It urges, quite convincingly, that this authorization is not to be diluted by any supposed grant of regulatory power to a municipality. The point is well taken. The right to purchase land for a public purpose is as clearly and necessarily an attribute of sovereignty as is the power to condemn the same land. In passing, it may be worthwhile to observe that the statute quoted above does not delegate authority; it allocates responsibility. The Highway Commissioner, representing an executive arm of the State Government, is here designated to exercise directly certain state powers in order to perform certain state responsibilities. Quite different is the delegation to a municipality, itself the creation of the State, of powers to effect such local regulation as may seem appropriate. We conclude, then, that subdivision resulting from the acquisition of land by the Highway Department for highway purposes, whether title passes to the State by judgment in condemnation or by voluntary conveyance, is entirely exempt from regulation by municipal subdivision legislation.

As to the second issue before the court, whether either or both of the tracts retained by plaintiff fails to meet existing zoning standards, the borough concedes that neither lot is undersized and that on neither lot is there any building which fails to conform to the so-called "Area and Bulk Schedule" of the zoning ordinance. It is, however, asserted that neither lot has adequate "frontage" on an approved street. The ordinance provides that each lot must front upon an improved street and, in the Industrial Zone where plaintiff's lands are located, have a width of 150 feet. Defendant contends that these two sections of the ordinance, when read together, require that each lot have 150-foot frontage on an improved street. Neither lot meets this alleged requirement, although each -- one by virtue of a 50-foot right of way and the other by a right of way of 25 feet -- has direct access over other lands of the State to an improved road. I cannot read the ordinance to impose a requirement of 150-foot frontage. The two requirements, one having to do with frontage and the other with lot width are entirely unrelated in the text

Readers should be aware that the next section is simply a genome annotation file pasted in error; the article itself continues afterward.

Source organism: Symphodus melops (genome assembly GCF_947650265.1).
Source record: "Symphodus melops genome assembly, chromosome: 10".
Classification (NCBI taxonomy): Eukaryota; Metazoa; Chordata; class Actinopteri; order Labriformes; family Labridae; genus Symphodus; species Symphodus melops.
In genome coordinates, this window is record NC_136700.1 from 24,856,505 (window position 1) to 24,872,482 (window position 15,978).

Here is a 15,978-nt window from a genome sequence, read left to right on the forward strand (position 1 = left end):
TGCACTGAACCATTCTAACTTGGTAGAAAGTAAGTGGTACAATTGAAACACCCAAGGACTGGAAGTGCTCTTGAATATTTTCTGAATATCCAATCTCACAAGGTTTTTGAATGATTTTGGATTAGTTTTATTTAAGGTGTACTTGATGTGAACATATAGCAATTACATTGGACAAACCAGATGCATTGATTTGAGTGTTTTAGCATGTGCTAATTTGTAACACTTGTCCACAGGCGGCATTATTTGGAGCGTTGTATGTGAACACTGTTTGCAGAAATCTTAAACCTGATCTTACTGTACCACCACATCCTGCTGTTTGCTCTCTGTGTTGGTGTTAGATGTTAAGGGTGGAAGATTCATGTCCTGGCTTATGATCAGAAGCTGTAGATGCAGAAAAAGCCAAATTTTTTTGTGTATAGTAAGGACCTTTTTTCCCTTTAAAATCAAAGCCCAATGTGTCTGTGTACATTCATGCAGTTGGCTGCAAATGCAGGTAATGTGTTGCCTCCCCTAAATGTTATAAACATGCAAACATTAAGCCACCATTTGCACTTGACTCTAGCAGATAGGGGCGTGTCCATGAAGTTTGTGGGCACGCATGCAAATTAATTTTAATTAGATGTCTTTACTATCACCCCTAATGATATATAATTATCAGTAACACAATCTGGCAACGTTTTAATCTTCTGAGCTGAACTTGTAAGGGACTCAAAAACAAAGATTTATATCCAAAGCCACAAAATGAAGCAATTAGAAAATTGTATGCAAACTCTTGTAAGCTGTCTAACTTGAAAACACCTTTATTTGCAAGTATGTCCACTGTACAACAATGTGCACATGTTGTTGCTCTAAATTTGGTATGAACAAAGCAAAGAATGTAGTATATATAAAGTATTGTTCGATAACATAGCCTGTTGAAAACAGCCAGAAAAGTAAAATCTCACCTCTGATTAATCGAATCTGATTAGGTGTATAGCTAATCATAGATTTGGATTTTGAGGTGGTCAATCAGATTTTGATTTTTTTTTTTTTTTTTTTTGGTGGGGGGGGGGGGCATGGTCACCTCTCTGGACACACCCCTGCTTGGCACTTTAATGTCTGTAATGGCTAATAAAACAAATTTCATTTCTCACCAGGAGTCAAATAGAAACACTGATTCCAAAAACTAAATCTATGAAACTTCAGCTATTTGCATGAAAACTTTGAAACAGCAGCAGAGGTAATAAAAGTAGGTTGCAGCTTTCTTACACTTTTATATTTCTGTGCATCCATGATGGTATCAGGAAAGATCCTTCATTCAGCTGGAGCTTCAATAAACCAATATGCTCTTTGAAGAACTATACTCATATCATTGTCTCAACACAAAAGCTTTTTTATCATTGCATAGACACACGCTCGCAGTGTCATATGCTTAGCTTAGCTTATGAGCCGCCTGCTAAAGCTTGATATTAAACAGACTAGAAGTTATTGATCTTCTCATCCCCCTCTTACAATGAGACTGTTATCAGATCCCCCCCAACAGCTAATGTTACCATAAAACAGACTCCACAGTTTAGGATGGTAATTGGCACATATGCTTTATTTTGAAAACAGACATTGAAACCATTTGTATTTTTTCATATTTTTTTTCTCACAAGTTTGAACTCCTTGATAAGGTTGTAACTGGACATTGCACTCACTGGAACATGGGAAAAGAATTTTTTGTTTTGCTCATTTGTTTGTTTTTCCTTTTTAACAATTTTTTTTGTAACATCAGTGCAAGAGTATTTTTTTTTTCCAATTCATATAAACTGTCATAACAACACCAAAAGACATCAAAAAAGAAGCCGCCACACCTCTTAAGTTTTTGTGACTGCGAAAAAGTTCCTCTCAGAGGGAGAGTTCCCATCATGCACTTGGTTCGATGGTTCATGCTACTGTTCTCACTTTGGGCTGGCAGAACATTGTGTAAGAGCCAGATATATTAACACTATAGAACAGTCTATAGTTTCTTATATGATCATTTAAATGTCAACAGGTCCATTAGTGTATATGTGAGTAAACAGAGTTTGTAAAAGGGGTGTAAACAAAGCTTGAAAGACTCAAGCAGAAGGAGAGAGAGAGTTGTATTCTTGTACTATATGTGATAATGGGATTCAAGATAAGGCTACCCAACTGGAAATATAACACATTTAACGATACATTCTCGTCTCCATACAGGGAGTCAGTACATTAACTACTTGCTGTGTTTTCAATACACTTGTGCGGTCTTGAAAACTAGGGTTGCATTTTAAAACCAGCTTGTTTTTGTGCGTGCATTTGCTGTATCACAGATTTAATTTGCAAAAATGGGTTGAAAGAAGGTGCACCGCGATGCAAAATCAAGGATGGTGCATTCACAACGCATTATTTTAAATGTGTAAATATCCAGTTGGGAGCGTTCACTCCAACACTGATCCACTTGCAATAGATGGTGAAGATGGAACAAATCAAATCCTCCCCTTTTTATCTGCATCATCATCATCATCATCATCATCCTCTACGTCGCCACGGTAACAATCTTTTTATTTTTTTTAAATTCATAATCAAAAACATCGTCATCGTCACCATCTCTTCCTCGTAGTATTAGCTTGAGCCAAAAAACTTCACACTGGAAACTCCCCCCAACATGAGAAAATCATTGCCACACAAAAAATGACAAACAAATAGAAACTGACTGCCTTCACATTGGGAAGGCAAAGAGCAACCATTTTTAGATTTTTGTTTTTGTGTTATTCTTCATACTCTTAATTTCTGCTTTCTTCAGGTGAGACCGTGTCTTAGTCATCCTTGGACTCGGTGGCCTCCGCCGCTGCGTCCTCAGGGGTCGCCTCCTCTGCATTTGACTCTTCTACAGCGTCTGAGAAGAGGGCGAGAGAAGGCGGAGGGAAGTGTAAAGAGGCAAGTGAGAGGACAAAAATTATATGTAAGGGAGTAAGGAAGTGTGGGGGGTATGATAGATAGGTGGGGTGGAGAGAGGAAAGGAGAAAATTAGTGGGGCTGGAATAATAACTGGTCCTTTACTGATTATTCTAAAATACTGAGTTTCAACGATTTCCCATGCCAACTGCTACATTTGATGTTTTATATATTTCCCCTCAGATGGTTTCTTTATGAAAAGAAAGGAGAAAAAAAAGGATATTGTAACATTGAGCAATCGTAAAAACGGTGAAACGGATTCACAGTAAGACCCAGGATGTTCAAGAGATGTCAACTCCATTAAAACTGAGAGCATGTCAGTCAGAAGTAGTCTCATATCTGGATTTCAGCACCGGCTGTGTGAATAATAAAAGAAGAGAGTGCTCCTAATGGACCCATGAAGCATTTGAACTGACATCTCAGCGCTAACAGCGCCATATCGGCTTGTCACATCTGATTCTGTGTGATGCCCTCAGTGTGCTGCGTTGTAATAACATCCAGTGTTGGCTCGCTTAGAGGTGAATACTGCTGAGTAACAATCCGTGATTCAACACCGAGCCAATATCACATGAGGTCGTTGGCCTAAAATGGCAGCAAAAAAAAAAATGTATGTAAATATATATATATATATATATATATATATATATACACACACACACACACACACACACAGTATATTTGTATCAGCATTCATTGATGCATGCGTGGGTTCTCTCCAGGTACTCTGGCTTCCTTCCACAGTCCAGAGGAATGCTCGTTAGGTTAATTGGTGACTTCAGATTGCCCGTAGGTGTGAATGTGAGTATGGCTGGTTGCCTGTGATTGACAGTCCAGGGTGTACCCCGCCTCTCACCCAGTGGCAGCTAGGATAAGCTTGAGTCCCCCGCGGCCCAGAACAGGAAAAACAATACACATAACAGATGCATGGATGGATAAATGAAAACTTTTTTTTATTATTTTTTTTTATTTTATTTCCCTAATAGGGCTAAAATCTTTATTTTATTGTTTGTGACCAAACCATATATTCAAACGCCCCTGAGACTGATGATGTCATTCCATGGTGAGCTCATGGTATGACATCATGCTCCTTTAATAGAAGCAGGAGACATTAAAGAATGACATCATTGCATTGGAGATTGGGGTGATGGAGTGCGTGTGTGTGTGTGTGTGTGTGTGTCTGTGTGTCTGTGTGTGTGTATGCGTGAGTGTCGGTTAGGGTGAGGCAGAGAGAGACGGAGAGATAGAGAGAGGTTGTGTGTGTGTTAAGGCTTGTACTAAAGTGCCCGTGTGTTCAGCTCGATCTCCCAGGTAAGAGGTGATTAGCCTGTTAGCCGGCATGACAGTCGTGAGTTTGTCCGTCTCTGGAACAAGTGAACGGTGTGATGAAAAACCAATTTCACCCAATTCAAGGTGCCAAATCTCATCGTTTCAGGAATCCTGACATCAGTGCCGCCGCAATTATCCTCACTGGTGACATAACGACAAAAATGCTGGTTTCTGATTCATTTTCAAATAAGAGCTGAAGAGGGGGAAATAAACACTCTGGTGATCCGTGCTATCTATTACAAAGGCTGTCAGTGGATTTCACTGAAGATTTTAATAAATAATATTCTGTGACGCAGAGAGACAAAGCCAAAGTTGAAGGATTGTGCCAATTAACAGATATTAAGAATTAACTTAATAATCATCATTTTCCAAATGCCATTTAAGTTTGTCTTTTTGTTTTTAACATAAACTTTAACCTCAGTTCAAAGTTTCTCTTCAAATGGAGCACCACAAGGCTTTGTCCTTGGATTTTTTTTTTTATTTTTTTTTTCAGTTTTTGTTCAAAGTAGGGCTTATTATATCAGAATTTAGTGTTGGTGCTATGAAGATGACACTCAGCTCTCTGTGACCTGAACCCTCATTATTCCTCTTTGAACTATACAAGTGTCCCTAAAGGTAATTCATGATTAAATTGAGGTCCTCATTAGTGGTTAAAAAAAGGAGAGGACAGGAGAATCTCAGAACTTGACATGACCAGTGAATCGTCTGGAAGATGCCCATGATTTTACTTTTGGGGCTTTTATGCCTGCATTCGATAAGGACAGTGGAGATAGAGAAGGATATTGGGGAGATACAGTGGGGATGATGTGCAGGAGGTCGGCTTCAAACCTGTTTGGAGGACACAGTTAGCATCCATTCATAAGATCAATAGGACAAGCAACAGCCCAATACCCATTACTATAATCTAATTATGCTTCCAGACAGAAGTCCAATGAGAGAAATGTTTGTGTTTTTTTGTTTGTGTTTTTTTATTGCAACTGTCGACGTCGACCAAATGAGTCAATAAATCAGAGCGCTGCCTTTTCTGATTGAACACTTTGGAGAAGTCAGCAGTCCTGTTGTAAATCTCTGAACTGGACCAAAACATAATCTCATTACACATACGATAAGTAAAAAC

[98 NJSuper Page 451]

of the ordinance. The "width" of a lot is not necessarily nor even generally measured along the front line. It is more often defined as the mean distance between the side lines. Accordingly, it is my conclusion that neither of plaintiff's presently owned lots fails in this respect to meet the standards embodied in the applicable zoning ordinance. Thus we do not reach the interesting and possibly difficult question that would be presented if, after a valid partial taking by the State, the remaining property constituted a substandard lot.

There will be judgment for plaintiff in accordance with the prayers of the complaint, but without costs.